Jun 01, 23 11:48 PM
This guide on how to make a scabbard for a medieval sword has been edited and condensed from a work in progress thread on the SBG Sword Forum by Lukas MG (ChenessFan).
You can use the template and ideas to make a scabbard of your own by simply modifying any of the steps to suit your design and individual style. While it is a lot of work, and your first attempts may not turn out exactly as you might want them to, the key to becoming a good scabbard maker is practice, practice, practice.
As carving out a scabbard is very time consuming, Lukas uses a method that uses thin wooden slats bent to form the scabbard core.
For this project, the following materials were used:
To begin with, the shape of the scabbard was traced out on the maple slats and goat fur glued to one side to form the lining.
As the core isn‘t glued together but held solely by the linen wrap, there is no need to leave much room on either side of the blade‘s edge, (2mm
were enough). This makes for a core that follows the blade shape very
closely and adds little bulk.
The 1mm maple slats are very flexible and can absorb shock quite well, a good thing should the scabbard ever encounter stress (falling on, etc - pictured right demonstrating its flexibility).
The combination of fur on the inside and linen plus leather on the outside makes for a very light yet durable construction. With the hide glue soaking through linen and wood and irreversibly combining them it‘s really kind of a medieval composite material.
After both slats were formed, wrap them with tape or string and insert the sword, leaving it there for a few days or up to a week - using a thicker dummy sword if necessary if it is still a bit too tight (this dummy can and should also be used in the next steps to ensure it does not tighten up at any stage during the scabbard making process).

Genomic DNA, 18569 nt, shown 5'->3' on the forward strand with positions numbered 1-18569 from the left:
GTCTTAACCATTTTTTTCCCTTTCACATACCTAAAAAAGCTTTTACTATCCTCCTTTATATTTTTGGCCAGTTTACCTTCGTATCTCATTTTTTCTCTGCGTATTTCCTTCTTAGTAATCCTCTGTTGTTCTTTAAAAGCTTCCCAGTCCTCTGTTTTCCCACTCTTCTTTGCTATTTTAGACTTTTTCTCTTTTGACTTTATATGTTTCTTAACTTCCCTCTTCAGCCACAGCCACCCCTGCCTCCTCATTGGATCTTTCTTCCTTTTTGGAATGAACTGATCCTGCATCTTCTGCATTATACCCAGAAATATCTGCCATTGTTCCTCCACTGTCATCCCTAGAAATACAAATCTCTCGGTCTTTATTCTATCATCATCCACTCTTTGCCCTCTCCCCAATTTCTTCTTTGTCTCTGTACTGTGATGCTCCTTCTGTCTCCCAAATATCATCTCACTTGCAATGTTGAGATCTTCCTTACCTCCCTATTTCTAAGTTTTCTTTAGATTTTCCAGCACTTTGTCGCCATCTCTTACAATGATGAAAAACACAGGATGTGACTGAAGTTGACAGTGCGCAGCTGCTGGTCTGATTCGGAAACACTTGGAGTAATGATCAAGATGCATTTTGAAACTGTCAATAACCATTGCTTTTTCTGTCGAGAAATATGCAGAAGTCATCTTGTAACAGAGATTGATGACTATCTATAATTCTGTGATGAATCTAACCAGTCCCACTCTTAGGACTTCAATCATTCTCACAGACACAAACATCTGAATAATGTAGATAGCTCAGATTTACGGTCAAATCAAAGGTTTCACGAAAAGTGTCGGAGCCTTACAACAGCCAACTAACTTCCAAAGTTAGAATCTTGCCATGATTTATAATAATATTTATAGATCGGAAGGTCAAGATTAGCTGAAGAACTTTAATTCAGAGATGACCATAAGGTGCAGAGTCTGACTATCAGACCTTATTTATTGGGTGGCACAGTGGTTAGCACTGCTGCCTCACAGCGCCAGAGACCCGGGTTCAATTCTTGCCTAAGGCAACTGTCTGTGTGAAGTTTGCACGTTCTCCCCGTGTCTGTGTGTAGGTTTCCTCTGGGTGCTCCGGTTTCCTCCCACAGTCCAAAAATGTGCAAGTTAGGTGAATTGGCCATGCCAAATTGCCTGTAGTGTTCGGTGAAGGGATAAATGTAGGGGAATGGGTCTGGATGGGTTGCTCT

To prevent cracking, it is not a bad idea to wet the slats before hand - in this case it was not done because Lukas received the slats pre-glued with the goat fur, but if he had not, it would have been better to wet the slats so that they bend easier.
The next step is a rather messy one - and involves using heated rabbit skin glue which when dry is both hard and flexible.
The glue sticks to everything, especially fingers it seems. It is also only usable when
heated to a honey like consistence and one needs to work rather quickly
before it cools down too much. Once dry it forms an extremely strong
bound, one that cannot easily be broken by hand and can be ground and sanded like modern epoxy.
Next, the scabbard mouth is reinforced with a thick piece of leather and a central riser also glued into place, hide glue and a linen strip turning everything into one single piece.
After letting the glue dry for a day, sand the core down until it is nice and even.
Afterwards, the core was wrapped with wet leather and glued down into place rather than stitched. There is historical evidence that both methods were used to make a scabbard, and of course, it is much easier to glue it down rather than spend hours stitching the thing.
And that pretty much is how it is done - you can make or buy a steel throat and chape (make them by soldering two sheets of 1mm sheet steel together) for the scabbard and even go so far as to make a belt like Lukas did or carve some patterns or design elements into it - its up to you!
A sword enthusiast who never out grew his boyhood interest in swords, with the help of the SBG Sword Forum over the years Lukas Mästle-Goer has become a talented sword maker in his own right and now makes and modifies swords part time from his home workshop in Germany.
I hope this information on how to make a scabbard has been helpful. To return to Free Sword Customization Tutorials from How to Make a Scabbard the Easy Way, click here